He did not hear his voice.
Robert stayed quiet
the way survivors do
when they think about what was lost.

These two marble sons of America
making sacrifices and tolling sweat
riding trains and paying bills
drumming through duty
waiting for dignity to arrive,
losing themselves in cards and bourbon,
syntax slippers on a gallows deck
They yawn and they don’t sleep.
Cassandra draws their portraits,
without looking at the paper,
it comes out looking like cartoon captains
born on a cereal box.
And after looking at that,
and feeling a bullish knot in his stomach
Harold drunkenly climbs into his room
and removes Daniel’s letter from a box.
And Harold reads a section aloud
because he thought that it was needed

“Harold, you slow dulcimer,
pick up your borrowed name
and cold shoulders,
say what you are,
shake the drowsy feeling from your hearts,
the cold lovers of yesterday cannot hurt you.
Slack your pace, hear your rhythm,
be one with your spirit,
not your mind.
The beautiful blonde at this cafe you are looking at
will not complete your life,
though you will probably complete hers.
Why do you work so hard for someone else?
Why do you wait for them to raise their standards?
Why do you invite this pain?
Why do you strive for completion?
Why do you try to finish your life,
round it off,
before it even started?
How can you be so sure?
Harold,
get away from what you have known.
Stop loving others
and love the world first.
Do not ask yourself
if the intimacy they have shared,
that America has shared with you,
is the same intimacy,
they get from a cold cauldron on an empty night.
Follow and ask the pollute stars
for your name in a constellation.
Skip rocks as a heartbeat moves
across migrant shores,
the lapsed batty heart of America
is not lost to you,
bend your eyebrows through a thicket
tuck your good lover into a warm bed,
kiss their forehead,
carve your false thoughts into a cliffside
to announce and forget them,
get out of Eugene,
go anywhere,
stop tugging around these bricks by your ankles,
you are only strong right now,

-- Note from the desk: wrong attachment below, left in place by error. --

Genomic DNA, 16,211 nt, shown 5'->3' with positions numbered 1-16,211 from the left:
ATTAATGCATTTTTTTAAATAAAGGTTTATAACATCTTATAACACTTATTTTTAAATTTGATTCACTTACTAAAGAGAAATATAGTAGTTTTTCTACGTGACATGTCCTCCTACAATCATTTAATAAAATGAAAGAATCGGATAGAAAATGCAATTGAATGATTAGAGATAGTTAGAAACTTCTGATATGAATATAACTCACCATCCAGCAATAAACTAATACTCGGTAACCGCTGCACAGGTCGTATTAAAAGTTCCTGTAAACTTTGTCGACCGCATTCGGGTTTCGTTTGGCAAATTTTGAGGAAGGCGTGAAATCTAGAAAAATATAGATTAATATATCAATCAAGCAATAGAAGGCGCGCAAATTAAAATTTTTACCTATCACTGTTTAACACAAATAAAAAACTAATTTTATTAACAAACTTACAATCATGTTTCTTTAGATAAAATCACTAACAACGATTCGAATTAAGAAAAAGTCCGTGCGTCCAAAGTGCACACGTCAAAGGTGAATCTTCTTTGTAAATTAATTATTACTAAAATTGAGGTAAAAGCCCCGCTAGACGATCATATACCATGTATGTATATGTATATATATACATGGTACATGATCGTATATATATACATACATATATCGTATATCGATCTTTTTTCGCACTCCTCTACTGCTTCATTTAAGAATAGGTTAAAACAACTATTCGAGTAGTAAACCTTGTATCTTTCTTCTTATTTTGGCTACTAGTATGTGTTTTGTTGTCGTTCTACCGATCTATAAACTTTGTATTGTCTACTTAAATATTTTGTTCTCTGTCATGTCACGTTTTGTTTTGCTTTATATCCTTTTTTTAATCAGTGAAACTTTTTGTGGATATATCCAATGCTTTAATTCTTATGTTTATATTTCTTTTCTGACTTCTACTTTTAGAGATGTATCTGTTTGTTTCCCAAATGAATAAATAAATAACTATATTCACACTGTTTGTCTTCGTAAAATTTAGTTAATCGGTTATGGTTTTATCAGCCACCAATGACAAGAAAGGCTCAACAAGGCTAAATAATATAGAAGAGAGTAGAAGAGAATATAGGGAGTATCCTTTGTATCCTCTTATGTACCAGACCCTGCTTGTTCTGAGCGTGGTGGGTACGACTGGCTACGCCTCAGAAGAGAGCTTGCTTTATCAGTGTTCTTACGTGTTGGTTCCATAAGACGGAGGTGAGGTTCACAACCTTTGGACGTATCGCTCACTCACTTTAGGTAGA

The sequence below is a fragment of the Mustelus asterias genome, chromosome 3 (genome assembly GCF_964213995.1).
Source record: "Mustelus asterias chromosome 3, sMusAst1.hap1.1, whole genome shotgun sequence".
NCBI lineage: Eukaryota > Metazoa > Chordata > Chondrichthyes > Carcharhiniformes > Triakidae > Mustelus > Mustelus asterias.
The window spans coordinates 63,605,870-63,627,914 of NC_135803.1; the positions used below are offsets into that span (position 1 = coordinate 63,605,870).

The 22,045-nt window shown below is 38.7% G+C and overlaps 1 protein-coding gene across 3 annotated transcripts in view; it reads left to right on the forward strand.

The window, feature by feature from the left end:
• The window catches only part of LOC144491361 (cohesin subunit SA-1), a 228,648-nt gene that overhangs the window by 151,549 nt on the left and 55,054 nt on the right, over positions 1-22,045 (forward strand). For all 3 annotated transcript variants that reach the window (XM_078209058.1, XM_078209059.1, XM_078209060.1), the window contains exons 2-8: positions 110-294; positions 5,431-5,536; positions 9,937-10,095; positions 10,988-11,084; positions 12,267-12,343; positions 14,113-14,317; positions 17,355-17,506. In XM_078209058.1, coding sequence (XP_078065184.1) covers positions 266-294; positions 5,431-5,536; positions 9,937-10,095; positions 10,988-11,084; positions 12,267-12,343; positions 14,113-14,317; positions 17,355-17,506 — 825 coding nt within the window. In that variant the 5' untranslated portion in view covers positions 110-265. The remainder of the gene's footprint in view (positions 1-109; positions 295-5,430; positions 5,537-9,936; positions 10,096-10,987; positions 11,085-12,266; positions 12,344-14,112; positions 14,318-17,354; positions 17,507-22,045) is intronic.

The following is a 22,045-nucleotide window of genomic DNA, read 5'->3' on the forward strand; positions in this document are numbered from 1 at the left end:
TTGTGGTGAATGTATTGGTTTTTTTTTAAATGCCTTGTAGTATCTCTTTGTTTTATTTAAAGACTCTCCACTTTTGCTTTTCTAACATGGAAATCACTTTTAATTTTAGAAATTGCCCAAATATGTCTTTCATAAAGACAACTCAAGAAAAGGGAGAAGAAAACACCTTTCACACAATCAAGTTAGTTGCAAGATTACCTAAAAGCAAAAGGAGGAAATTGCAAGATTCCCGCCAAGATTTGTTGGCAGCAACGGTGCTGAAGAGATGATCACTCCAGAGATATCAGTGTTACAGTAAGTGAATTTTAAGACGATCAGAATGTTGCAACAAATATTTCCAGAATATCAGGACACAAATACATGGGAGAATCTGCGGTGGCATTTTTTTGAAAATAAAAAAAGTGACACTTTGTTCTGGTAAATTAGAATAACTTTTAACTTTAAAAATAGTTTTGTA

because you are young,
and your momentum
and heavy shoulders will not keep you young.
Hold your doubt’s in a vial against the desert sun
so it will crack like it was meant to.
The waters in the center of the Pacific ocean
are brackish poison.
But we live against the shore.
With the near-silent echoes
of each others bodies.
There is nothing more than this.
There’s a balance beyond yourself to master,
after you master the balance of yourself.
Remember when Laura told you nobody cares about your feelings?
And we talked
and I told you to announce it to the soil
either as a truth or a lie,
and to keep it that way?
I gave you the seeds
to plant in my garden.
I watched your earnest loving heart,
working in the name of America
dig a flower bed with your bare hands
and kiss the back of your hand
and smooth the soil over.
Harold,
those flowers grow.”

New York City Novels

I hate stories set in New York City. They are always about orphans caught up in something outside their normal bounds – racketeering, art, politics – some unseemly underbelly that reveals the garish and ugly roots of humanity and society – the unpromising face or series of gears that keeps the mechanical world alive, but draws at the spiritual center for energy. These stories are an escape. And escape requires conditions of loneliness, of defeat, of dissatisfaction, elements of despair.

These stories: they are not about any world I see and know. Any world you see and care about – otherwise you, the you-you, you would be not be reading this. It’d be boring, stulting, dead. You live in Manhattan after all. The center of the world. Who gives a fuck about regular people?

Why can’t anyone be direct and convincing about their life without an angle of artifice, a dollar dangling in front, another pretense or a complication? Everything now is a reference, an illusion, a lonely work towered upon other lonely works done by lonely people. Most of these writers seem to be loneliness within loneliness, trapped in some insufferable maze. The world has enough metaphors. The world is plenty confused without any more cringing equivocations or reached symbols. The world has enough clutter.